Nadav: It was and still is a great challenge. It is not something that has already been solved. In any society, there is a percentage of people with disabilities within the population. In a big country like China, I assumed that I could encounter a lot of people with disabilities working in factories or in companies, but that was not and is still not the case. Later we came to understand that one of the biggest challenges of hiring people with disabilities was fake employment, which was very common in China. Companies in China are obligated by law to hire people with disabilities (1.5 for every 100 employees), otherwise they have to pay a fine. In practice, the most common solution in this circumstance was for companies across the country to register people with disabilities as their workers, but without these people actually going to work. This might be called a ‘win-win’ situation, because usually a person with disabilities is from a poor social and economic background, and when they register with a company they will be able to get some salary from the company’s social security payment scheme, while the company saves on its penalties. Such practices, though understandable, have caused obstacles for employers who genuinely want to hire people with disabilities, because they have already been “employed” with fake work. This is essentially not helping people with disabilities; They and their families still hold very low self-esteem and suffer from lack of confidence, and they may be discouraged from giving any job a try.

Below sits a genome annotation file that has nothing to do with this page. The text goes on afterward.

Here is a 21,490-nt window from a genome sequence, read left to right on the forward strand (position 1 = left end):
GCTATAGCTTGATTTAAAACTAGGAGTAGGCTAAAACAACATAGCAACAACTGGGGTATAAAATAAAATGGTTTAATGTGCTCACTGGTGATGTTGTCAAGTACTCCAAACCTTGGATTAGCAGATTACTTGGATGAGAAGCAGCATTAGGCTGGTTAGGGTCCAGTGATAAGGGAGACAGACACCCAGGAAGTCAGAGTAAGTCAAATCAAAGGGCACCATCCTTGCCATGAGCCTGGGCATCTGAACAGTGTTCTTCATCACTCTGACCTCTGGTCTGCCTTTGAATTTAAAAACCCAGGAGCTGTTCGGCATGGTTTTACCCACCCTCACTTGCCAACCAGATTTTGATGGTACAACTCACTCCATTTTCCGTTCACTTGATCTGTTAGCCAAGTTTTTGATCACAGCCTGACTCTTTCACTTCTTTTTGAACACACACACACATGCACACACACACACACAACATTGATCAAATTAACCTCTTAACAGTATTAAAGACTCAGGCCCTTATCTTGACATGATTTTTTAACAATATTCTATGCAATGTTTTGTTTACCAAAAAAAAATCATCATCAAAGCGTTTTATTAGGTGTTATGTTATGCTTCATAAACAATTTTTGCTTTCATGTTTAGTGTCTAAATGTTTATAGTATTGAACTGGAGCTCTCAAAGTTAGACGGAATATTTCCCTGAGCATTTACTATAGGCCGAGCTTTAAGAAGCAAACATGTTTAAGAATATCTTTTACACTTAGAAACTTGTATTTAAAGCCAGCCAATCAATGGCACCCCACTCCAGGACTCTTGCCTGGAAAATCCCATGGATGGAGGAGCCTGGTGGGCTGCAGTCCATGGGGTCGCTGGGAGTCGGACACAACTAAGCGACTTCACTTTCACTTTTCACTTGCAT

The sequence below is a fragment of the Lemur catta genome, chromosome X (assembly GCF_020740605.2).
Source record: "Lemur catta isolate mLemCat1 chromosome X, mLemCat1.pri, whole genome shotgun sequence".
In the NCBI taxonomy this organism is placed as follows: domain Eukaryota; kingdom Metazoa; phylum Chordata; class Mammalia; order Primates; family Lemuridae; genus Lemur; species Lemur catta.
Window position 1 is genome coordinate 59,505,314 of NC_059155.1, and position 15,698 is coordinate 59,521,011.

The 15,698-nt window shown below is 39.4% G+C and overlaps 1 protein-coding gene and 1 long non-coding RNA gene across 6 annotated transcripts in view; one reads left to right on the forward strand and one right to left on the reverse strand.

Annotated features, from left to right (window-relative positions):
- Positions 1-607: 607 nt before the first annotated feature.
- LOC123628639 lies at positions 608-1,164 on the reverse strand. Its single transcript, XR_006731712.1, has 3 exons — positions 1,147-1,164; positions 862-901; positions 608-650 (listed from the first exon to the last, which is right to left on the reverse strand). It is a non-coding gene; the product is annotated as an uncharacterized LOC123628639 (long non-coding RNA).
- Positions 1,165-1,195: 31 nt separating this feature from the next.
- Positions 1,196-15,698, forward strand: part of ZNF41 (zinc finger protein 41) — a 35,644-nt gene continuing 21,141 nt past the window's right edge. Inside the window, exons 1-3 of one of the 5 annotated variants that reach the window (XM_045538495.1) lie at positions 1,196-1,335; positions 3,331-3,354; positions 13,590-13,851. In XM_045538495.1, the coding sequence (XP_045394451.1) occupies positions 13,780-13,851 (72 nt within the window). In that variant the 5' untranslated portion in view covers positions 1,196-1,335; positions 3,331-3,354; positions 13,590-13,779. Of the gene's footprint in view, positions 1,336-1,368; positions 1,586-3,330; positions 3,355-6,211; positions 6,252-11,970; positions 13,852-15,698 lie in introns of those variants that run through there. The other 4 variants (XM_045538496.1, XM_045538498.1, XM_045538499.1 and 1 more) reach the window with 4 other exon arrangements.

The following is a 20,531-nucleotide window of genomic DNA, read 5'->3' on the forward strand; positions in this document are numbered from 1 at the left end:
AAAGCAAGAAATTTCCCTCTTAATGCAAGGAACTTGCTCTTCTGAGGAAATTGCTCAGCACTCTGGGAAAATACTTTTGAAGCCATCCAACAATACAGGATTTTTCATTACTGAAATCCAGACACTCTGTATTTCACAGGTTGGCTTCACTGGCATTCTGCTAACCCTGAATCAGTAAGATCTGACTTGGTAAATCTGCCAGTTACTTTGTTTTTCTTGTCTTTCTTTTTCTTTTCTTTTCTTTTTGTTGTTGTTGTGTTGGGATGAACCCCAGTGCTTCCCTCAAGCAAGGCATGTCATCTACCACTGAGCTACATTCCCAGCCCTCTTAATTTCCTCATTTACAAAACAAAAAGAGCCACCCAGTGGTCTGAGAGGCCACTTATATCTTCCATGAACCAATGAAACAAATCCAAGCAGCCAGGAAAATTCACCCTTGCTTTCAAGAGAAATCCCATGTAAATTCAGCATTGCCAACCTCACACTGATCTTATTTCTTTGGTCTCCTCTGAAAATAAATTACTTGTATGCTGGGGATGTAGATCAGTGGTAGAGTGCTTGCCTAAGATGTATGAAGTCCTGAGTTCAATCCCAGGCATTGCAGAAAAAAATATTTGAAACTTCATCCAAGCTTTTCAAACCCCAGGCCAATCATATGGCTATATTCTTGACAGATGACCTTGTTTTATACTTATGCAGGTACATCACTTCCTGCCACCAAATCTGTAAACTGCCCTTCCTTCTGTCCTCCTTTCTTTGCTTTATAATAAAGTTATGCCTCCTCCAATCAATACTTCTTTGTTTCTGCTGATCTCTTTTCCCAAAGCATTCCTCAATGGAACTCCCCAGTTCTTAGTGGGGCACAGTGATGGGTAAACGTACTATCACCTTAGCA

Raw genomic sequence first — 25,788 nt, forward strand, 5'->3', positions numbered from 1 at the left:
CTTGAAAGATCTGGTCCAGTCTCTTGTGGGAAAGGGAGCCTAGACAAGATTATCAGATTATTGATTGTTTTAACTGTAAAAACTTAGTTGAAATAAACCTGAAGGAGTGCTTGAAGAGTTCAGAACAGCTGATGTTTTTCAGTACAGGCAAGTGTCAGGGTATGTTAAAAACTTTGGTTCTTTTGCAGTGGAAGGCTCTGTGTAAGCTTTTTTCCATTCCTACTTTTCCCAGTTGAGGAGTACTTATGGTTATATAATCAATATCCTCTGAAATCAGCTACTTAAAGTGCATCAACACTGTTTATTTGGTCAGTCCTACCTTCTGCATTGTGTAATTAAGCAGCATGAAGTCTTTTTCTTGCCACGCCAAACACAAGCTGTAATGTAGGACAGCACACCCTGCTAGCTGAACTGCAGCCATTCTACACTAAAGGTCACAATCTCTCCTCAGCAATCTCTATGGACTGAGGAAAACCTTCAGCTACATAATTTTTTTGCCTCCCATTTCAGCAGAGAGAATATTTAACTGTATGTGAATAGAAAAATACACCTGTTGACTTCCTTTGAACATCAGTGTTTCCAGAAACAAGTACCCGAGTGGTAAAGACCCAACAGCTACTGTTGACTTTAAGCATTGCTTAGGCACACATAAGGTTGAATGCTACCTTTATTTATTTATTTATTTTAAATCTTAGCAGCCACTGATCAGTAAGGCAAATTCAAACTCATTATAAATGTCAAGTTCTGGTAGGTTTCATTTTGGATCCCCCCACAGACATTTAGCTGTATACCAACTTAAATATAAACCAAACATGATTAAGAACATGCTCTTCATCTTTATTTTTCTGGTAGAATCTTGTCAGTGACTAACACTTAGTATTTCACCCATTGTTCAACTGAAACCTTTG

CDB: Indeed, this alleged “win-win” arrangement is not helping people with disabilities. They are still not able to work and enjoy the fruits of their labour.
Nadav: For sure. This situation is only strengthening the stigma, because it is an incentive to still keeps people with disabilities at home. Also, it will not improve their social and economic condition, because they are seriously underpaid and are paid insufficient attention. It prevents a person with potential from participating in the labour market, having meaningful work and being included in the society. Nowadays, employment is a prominent way for a person to participate in a society, and a big proportion or even most of our valuable time is spent on our work. If we keep people with disabilities, who are a huge number, at home and away from work, because of some sort of disability they have, we then deny them a chance to take part in a very important side of life. They are also deprived of the chance to prove that they are able to work.
CDB: When talking about including people with disabilities into the work place, companies may expect a lot of difficult changes to be done within the organisation. However, reports have shown that changes to accommodate disabled people in the work place are not that difficult, and many companies have already been trying to create a friendly environment for those with special needs. But I assume that was not the case when the Inclusion Factory first started?